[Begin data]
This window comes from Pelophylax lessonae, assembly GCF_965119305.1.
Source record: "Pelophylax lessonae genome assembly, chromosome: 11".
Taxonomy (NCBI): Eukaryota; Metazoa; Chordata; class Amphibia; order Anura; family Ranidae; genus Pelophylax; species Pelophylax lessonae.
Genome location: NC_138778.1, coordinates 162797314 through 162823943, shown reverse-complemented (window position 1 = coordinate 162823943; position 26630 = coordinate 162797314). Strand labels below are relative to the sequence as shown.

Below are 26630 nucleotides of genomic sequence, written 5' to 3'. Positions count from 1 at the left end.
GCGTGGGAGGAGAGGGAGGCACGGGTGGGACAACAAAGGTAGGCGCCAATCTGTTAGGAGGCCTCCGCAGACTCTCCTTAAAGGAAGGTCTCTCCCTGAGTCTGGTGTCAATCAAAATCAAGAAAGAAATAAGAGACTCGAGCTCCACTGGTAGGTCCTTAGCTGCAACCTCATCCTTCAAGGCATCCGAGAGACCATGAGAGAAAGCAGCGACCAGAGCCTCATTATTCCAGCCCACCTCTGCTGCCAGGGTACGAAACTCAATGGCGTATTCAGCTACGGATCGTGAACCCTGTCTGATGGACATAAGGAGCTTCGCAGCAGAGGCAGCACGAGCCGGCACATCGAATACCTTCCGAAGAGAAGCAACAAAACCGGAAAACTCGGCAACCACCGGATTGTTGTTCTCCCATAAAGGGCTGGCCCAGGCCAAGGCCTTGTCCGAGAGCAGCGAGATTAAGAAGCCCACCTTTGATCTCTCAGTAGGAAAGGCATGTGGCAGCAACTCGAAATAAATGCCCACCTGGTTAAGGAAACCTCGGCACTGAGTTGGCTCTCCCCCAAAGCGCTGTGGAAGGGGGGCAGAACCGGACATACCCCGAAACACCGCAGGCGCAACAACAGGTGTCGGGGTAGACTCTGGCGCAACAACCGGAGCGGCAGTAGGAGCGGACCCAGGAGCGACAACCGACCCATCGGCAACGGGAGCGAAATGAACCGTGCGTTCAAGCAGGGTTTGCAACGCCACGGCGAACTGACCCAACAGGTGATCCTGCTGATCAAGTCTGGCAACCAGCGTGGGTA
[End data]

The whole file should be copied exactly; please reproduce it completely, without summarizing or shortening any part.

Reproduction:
This window comes from Pelophylax lessonae, assembly GCF_965119305.1.
Source record: "Pelophylax lessonae genome assembly, chromosome: 11".
Taxonomy (NCBI): Eukaryota; Metazoa; Chordata; class Amphibia; order Anura; family Ranidae; genus Pelophylax; species Pelophylax lessonae.
Genome location: NC_138778.1, coordinates 162797314 through 162823943, shown reverse-complemented (window position 1 = coordinate 162823943; position 26630 = coordinate 162797314). Strand labels below are relative to the sequence as shown.

Below are 26630 nucleotides of genomic sequence, written 5' to 3'. Positions count from 1 at the left end.
GCGTGGGAGGAGAGGGAGGCACGGGTGGGACAACAAAGGTAGGCGCCAATCTGTTAGGAGGCCTCCGCAGACTCTCCTTAAAGGAAGGTCTCTCCCTGAGTCTGGTGTCAATCAAAATCAAGAAAGAAATAAGAGACTCGAGCTCCACTGGTAGGTCCTTAGCTGCAACCTCATCCTTCAAGGCATCCGAGAGACCATGAGAGAAAGCAGCGACCAGAGCCTCATTATTCCAGCCCACCTCTGCTGCCAGGGTACGAAACTCAATGGCGTATTCAGCTACGGATCGTGAACCCTGTCTGATGGACATAAGGAGCTTCGCAGCAGAGGCAGCACGAGCCGGCACATCGAATACCTTCCGAAGAGAAGCAACAAAACCGGAAAACTCGGCAACCACCGGATTGTTGTTCTCCCATAAAGGGCTGGCCCAGGCCAAGGCCTTGTCCGAGAGCAGCGAGATTAAGAAGCCCACCTTTGATCTCTCAGTAGGAAAGGCATGTGGCAGCAACTCGAAATAAATGCCCACCTGGTTAAGGAAACCTCGGCACTGAGTTGGCTCTCCCCCAAAGCGCTGTGGAAGGGGGGCAGAACCGGACATACCCCGAAACACCGCAGGCGCAACAACAGGTGTCGGGGTAGACTCTGGCGCAACAACCGGAGCGGCAGTAGGAGCGGACCCAGGAGCGACAACCGACCCATCGGCAACGGGAGCGAAATGAACCGTGCGTTCAAGCAGGGTTTGCAACGCCACGGCGAACTGACCCAACAGGTGATCCTGCTGATCAAGTCTGGCAACCAGCGTGGGTA